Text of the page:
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StungEye - The Eye of the Bee Holder

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Happiness in a Broken Reality

I picked up Jane McGonigal’s Reality is Broken from the library last week. I’m about halfway through it. It’s a book about harnessing “the power of games to solve real-world problems and boost global happiness.” In 2010 when I watched Jane’s TED talk Gaming Can Make a Better World I was sceptical, but the arguments she makes in the book are compelling. I won’t get into those here. Instead, I want to highlight her thoughts on fuelling your own happiness:

“There are many ways to be happy, but we cannot find happiness. No object, no event, no outcome or life circumstance can deliver real happiness to us. We have to make our own happiness — by working hard at activities that provide their own reward. One of the chief reasons for the durability of self-made happiness is that unlike happiness derived from extrinsic sources, it is hard won. You devoted time and effort… You made it happen, and you have the ability to make it happen again. This sense of capability and responsibility is a powerful boost in and of itself. We must learn to rely less on short-lived external rewards and take control of our own happiness. In this way we become better able to protect and strengthen our quality of life. When the source of positive emotion is yourself, it can continue to yield pleasure. When the source of positive emotion is yourself, it is renewable.” — Jane McGonigal (Slightly paraphrased.)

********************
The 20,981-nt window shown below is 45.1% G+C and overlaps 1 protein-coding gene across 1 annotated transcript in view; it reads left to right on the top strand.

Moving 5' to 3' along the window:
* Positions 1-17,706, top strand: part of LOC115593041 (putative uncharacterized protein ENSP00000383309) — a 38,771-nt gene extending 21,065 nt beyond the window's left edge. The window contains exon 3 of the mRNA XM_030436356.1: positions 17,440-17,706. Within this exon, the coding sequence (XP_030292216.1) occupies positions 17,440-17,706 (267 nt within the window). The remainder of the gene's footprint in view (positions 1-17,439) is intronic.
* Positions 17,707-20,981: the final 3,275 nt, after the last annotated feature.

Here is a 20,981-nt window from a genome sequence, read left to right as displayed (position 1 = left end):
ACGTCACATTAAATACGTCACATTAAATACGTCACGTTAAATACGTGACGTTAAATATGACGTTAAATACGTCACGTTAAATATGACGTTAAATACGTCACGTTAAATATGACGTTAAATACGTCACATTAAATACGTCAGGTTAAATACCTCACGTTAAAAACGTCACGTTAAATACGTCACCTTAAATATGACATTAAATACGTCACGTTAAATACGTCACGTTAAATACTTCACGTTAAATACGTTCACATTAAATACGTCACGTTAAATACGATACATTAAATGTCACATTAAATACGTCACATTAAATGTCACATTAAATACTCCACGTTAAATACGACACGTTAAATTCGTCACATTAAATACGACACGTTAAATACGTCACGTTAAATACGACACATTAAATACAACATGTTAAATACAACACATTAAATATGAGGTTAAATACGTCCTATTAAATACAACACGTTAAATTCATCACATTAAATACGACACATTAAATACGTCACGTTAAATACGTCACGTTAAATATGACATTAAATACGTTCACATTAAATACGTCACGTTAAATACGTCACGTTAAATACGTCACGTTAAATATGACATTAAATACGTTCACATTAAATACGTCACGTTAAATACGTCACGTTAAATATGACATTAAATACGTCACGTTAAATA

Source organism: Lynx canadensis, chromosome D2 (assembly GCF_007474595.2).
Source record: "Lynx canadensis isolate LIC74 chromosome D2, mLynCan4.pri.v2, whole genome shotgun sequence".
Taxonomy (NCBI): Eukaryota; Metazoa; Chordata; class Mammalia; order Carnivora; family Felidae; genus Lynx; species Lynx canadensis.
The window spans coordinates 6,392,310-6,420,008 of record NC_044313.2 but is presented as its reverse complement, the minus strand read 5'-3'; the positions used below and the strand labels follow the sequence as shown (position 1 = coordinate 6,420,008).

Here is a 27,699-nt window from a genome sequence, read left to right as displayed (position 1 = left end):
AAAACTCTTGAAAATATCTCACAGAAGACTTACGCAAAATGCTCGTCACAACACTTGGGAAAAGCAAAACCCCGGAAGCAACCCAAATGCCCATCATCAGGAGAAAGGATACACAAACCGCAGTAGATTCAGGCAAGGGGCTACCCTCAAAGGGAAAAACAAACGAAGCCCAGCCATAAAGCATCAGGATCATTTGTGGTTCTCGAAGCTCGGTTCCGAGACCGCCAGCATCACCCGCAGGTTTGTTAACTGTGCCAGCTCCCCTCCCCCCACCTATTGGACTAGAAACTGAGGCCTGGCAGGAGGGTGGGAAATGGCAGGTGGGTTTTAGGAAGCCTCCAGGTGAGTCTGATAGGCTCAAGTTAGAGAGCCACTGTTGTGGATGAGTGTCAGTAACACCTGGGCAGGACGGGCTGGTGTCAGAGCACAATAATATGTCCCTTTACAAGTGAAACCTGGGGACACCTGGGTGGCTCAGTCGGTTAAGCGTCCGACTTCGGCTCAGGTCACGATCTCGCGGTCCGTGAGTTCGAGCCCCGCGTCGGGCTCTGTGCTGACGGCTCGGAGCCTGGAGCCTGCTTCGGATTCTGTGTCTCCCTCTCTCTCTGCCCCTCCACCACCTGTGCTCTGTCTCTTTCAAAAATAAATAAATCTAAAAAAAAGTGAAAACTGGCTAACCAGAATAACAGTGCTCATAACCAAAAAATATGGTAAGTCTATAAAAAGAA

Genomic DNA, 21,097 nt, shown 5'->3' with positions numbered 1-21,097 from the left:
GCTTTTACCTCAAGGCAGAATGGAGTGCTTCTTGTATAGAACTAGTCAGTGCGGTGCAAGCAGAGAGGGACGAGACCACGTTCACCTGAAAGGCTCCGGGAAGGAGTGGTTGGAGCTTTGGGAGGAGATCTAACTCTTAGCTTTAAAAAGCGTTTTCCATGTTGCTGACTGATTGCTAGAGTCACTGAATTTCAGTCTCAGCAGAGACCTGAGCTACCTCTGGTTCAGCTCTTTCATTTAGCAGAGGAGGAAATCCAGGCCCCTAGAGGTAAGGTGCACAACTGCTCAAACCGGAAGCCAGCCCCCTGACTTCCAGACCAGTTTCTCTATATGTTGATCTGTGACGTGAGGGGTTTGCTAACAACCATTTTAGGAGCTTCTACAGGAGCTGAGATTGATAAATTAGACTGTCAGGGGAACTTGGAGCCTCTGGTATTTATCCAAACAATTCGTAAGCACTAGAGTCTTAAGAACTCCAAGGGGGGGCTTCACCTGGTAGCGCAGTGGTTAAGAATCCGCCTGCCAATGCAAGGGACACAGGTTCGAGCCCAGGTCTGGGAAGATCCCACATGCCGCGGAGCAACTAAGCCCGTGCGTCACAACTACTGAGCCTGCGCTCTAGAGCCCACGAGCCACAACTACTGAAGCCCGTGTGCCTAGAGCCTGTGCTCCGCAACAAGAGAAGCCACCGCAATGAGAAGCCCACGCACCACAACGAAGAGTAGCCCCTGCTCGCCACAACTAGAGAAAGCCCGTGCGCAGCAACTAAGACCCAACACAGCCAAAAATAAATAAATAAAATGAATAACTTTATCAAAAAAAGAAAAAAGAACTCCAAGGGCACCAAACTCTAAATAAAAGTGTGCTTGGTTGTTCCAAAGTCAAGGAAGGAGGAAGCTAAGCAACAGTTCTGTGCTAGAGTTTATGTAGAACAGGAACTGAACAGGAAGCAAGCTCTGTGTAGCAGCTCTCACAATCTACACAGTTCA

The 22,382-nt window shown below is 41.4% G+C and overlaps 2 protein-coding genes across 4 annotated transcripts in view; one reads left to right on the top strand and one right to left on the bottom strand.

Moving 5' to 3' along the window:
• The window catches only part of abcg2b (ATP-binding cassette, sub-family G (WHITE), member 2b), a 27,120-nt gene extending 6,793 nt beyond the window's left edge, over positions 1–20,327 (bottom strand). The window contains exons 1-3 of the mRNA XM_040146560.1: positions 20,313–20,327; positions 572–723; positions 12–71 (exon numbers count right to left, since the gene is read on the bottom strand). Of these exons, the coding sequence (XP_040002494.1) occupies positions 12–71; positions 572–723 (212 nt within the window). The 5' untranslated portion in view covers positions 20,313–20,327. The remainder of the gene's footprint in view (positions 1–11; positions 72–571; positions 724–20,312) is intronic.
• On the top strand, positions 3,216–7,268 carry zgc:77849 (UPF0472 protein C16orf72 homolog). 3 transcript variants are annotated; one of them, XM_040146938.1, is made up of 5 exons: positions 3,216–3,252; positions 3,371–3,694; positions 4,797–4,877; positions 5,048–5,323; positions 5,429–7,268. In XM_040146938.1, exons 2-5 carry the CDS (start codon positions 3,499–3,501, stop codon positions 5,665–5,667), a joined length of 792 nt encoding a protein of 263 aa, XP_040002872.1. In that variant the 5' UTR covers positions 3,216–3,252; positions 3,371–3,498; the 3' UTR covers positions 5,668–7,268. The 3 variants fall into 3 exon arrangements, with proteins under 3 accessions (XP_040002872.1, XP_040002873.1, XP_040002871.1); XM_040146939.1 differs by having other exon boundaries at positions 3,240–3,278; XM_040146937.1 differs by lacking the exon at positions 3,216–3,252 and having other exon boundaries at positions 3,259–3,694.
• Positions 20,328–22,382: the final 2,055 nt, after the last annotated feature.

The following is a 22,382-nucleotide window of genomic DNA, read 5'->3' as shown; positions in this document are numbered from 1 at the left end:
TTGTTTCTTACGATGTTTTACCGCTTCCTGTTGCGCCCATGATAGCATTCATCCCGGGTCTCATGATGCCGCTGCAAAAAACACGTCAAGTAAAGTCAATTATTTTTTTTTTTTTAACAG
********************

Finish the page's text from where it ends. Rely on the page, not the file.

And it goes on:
She then goes on to explain what she believes are the keys to self-made happiness:

  • Satisfying work, every single day. The definition of which is different for everyone, but it basically means being immersed in clearly defined, demanding activities that allow us to see the direct impact of our efforts.
  • The experience, or at least the hope, of being successful. We want (need) to be optimistic about our own chances for success and feel like we are working towards that goal.
  • Social connection. ‘nuff said.
  • Meaning, or the chance to be a part of something larger than ourselves.

Be happy my friends.

2012-10-06 18:24:00

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Your Word is my Landscape.

Looks a bit like an etching, but it’s actually generative art: “The text of received emails is transformed into atmospheric landscapes. Words are pseudo randomly placed with varied sizes and then rendered as moody misty lands and waters.”

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A sequence of chess moves where the knight visits every square exactly once. AKA, the Knight’s Tour.